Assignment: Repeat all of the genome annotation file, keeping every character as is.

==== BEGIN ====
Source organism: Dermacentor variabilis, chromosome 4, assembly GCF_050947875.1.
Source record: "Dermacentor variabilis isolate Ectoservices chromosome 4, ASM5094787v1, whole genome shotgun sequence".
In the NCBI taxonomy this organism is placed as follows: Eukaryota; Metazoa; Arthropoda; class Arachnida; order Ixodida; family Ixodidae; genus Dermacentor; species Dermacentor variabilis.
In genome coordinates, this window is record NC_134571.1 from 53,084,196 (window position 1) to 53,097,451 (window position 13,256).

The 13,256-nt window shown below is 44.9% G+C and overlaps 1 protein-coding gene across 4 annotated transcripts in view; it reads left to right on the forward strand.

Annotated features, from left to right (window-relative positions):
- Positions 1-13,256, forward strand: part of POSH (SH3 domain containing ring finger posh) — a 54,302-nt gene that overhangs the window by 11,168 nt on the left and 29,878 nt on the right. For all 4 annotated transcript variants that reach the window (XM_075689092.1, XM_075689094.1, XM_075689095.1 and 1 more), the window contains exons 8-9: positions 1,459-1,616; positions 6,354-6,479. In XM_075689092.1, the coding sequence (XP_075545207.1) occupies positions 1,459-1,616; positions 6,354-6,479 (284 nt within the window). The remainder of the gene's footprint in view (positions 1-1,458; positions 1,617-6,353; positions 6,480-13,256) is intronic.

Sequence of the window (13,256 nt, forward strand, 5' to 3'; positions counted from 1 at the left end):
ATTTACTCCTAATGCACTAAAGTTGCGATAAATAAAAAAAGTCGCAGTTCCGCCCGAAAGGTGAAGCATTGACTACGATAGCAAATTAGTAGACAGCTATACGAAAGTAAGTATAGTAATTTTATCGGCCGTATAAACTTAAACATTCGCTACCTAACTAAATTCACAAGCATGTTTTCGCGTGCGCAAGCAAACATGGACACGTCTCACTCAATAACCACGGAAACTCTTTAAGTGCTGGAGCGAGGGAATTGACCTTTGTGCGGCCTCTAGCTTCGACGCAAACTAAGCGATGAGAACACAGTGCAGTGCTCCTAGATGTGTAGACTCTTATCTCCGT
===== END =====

Source organism: Dermacentor variabilis, chromosome 4, assembly GCF_050947875.1.
Source record: "Dermacentor variabilis isolate Ectoservices chromosome 4, ASM5094787v1, whole genome shotgun sequence".
In the NCBI taxonomy this organism is placed as follows: Eukaryota; Metazoa; Arthropoda; class Arachnida; order Ixodida; family Ixodidae; genus Dermacentor; species Dermacentor variabilis.
In genome coordinates, this window is record NC_134571.1 from 53,084,196 (window position 1) to 53,097,451 (window position 13,256).

The 13,256-nt window shown below is 44.9% G+C and overlaps 1 protein-coding gene across 4 annotated transcripts in view; it reads left to right on the forward strand.

Annotated features, from left to right (window-relative positions):
- Positions 1-13,256, forward strand: part of POSH (SH3 domain containing ring finger posh) — a 54,302-nt gene that overhangs the window by 11,168 nt on the left and 29,878 nt on the right. For all 4 annotated transcript variants that reach the window (XM_075689092.1, XM_075689094.1, XM_075689095.1 and 1 more), the window contains exons 8-9: positions 1,459-1,616; positions 6,354-6,479. In XM_075689092.1, the coding sequence (XP_075545207.1) occupies positions 1,459-1,616; positions 6,354-6,479 (284 nt within the window). The remainder of the gene's footprint in view (positions 1-1,458; positions 1,617-6,353; positions 6,480-13,256) is intronic.

Sequence of the window (13,256 nt, forward strand, 5' to 3'; positions counted from 1 at the left end):
ATTTACTCCTAATGCACTAAAGTTGCGATAAATAAAAAAAGTCGCAGTTCCGCCCGAAAGGTGAAGCATTGACTACGATAGCAAATTAGTAGACAGCTATACGAAAGTAAGTATAGTAATTTTATCGGCCGTATAAACTTAAACATTCGCTACCTAACTAAATTCACAAGCATGTTTTCGCGTGCGCAAGCAAACATGGACACGTCTCACTCAATAACCACGGAAACTCTTTAAGTGCTGGAGCGAGGGAATTGACCTTTGTGCGGCCTCTAGCTTCGACGCAAACTAAGCGATGAGAACACAGTGCAGTGCTCCTAGATGTGTAGACTCTTATCTCCGT